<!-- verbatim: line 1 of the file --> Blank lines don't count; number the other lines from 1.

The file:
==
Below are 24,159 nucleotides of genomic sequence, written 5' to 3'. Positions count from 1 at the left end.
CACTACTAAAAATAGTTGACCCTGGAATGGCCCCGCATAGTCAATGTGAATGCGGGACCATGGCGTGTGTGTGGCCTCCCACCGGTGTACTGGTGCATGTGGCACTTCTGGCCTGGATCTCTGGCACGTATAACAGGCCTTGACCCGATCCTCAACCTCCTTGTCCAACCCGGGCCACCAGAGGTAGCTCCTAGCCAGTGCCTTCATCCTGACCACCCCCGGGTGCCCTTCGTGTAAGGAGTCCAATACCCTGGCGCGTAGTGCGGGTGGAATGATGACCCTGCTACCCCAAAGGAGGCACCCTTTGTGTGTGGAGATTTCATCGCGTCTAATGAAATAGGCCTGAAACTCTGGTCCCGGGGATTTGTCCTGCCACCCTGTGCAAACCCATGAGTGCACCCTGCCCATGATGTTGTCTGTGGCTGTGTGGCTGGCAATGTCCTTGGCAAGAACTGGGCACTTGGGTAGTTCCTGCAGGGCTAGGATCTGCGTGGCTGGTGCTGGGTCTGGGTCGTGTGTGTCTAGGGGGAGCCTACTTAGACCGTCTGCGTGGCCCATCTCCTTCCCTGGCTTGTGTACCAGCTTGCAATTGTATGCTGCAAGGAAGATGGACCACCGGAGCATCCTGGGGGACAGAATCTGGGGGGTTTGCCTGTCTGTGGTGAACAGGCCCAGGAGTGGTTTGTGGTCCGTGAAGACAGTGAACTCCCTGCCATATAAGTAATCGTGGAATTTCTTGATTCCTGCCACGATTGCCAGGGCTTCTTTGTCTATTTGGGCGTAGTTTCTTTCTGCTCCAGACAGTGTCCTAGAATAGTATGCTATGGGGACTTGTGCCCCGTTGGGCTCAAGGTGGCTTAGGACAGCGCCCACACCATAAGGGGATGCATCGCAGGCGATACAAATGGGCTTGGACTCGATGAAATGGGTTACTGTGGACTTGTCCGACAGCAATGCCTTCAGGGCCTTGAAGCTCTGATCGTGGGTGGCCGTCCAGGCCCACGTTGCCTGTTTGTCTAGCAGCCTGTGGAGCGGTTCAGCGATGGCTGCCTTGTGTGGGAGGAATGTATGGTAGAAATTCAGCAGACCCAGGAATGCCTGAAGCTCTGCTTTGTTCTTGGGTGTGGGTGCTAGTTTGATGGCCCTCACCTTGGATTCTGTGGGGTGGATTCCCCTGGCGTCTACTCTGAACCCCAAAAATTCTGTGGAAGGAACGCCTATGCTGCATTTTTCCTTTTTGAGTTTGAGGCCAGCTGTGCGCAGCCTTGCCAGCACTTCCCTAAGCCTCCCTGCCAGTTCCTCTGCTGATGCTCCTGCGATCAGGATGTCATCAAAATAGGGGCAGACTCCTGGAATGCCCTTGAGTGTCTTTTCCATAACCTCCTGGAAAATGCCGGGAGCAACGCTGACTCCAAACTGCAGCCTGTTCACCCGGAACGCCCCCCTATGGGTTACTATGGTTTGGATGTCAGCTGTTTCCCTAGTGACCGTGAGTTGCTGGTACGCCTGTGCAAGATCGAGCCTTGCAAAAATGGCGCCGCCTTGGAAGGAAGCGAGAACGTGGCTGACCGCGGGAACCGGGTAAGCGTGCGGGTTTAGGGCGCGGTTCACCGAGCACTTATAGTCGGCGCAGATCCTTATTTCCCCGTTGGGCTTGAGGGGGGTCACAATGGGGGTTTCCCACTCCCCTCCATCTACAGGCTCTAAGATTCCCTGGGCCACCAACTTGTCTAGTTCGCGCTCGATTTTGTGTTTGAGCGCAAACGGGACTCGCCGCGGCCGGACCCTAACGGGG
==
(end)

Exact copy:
Below are 24,159 nucleotides of genomic sequence, written 5' to 3'. Positions count from 1 at the left end.